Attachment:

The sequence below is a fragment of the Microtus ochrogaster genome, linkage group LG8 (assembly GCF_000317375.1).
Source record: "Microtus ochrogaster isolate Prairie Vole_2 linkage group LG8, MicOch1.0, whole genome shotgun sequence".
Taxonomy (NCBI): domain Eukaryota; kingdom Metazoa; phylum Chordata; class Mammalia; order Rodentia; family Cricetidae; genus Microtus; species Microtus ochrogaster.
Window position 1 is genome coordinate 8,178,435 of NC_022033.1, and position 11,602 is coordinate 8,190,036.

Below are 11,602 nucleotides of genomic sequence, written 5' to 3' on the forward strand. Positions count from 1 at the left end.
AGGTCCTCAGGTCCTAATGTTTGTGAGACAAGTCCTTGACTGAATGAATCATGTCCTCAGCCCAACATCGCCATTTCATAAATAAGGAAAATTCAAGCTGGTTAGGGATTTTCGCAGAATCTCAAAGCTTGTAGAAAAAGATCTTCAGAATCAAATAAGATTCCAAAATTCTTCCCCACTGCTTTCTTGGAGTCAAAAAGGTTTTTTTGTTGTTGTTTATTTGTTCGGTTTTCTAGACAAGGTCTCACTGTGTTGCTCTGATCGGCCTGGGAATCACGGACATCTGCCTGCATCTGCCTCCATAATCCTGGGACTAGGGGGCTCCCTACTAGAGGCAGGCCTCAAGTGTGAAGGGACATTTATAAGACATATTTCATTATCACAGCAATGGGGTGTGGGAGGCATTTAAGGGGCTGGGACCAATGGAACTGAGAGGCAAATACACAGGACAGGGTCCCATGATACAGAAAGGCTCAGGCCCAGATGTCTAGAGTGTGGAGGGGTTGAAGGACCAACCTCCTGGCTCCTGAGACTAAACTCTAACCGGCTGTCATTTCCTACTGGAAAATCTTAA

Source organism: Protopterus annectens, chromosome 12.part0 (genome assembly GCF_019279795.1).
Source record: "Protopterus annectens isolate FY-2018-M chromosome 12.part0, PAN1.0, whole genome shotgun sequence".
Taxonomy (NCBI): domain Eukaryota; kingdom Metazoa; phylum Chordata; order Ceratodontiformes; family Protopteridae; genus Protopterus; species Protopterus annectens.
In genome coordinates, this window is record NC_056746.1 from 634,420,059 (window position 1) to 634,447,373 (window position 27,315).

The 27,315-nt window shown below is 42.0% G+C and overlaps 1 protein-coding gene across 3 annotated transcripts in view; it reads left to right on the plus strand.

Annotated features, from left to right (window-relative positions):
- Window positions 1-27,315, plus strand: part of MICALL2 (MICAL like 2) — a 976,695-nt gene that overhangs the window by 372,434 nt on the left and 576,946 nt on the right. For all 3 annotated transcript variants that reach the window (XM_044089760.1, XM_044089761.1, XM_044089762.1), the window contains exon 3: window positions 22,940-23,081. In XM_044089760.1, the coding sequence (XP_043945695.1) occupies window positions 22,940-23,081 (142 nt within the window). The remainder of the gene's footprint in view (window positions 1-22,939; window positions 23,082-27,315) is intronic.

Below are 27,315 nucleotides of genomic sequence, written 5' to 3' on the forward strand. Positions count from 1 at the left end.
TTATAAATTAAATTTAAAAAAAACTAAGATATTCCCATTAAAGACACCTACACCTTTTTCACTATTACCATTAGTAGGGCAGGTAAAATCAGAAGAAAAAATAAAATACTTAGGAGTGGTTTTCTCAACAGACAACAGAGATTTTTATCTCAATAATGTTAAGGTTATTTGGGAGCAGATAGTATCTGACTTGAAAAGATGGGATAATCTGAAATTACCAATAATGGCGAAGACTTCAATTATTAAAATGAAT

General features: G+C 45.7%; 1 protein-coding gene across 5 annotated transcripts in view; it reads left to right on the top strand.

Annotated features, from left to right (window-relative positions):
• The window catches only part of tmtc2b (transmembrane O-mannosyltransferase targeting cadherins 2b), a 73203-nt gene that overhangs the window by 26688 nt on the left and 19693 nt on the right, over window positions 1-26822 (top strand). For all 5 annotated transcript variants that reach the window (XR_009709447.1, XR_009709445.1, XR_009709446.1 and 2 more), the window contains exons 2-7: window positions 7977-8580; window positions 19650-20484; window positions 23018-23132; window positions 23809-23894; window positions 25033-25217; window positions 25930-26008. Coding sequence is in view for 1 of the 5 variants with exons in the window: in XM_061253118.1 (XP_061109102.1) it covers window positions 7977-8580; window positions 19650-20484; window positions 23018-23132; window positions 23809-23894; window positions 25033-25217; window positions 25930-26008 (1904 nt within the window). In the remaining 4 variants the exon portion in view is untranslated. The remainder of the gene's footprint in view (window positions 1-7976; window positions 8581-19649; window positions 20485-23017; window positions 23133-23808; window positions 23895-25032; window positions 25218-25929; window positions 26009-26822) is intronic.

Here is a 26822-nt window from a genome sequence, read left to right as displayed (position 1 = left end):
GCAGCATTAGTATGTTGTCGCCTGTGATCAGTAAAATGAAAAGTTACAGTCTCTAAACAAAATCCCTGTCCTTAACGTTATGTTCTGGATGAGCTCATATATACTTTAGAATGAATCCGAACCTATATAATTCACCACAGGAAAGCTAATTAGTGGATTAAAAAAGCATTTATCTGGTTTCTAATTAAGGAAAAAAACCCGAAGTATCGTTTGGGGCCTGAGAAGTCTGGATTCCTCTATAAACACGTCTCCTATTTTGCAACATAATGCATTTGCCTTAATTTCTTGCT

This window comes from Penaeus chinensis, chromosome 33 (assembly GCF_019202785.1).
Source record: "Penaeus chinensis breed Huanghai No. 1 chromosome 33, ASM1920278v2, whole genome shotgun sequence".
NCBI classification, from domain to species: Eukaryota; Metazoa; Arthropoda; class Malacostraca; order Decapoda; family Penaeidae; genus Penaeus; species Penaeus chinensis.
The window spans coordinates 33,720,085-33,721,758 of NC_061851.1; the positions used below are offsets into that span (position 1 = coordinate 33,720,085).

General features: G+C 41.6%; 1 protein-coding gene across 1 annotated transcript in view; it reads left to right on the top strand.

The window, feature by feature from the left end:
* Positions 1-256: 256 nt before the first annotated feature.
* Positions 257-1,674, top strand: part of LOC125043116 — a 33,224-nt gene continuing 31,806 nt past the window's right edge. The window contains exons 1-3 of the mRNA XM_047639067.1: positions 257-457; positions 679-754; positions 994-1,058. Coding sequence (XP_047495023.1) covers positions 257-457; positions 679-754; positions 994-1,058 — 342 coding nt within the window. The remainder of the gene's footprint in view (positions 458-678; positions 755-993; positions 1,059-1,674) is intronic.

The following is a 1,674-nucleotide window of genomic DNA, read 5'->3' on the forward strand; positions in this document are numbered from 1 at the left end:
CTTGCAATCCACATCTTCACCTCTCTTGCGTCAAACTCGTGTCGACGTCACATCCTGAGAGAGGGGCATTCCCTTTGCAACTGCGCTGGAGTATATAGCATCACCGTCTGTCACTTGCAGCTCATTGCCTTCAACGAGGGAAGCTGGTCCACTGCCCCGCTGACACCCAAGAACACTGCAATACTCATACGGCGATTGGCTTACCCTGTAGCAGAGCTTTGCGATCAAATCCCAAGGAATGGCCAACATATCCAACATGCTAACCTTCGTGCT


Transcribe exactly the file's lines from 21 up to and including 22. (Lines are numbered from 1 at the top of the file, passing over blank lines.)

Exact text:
This window comes from Penaeus chinensis, chromosome 33 (assembly GCF_019202785.1).
Source record: "Penaeus chinensis breed Huanghai No. 1 chromosome 33, ASM1920278v2, whole genome shotgun sequence".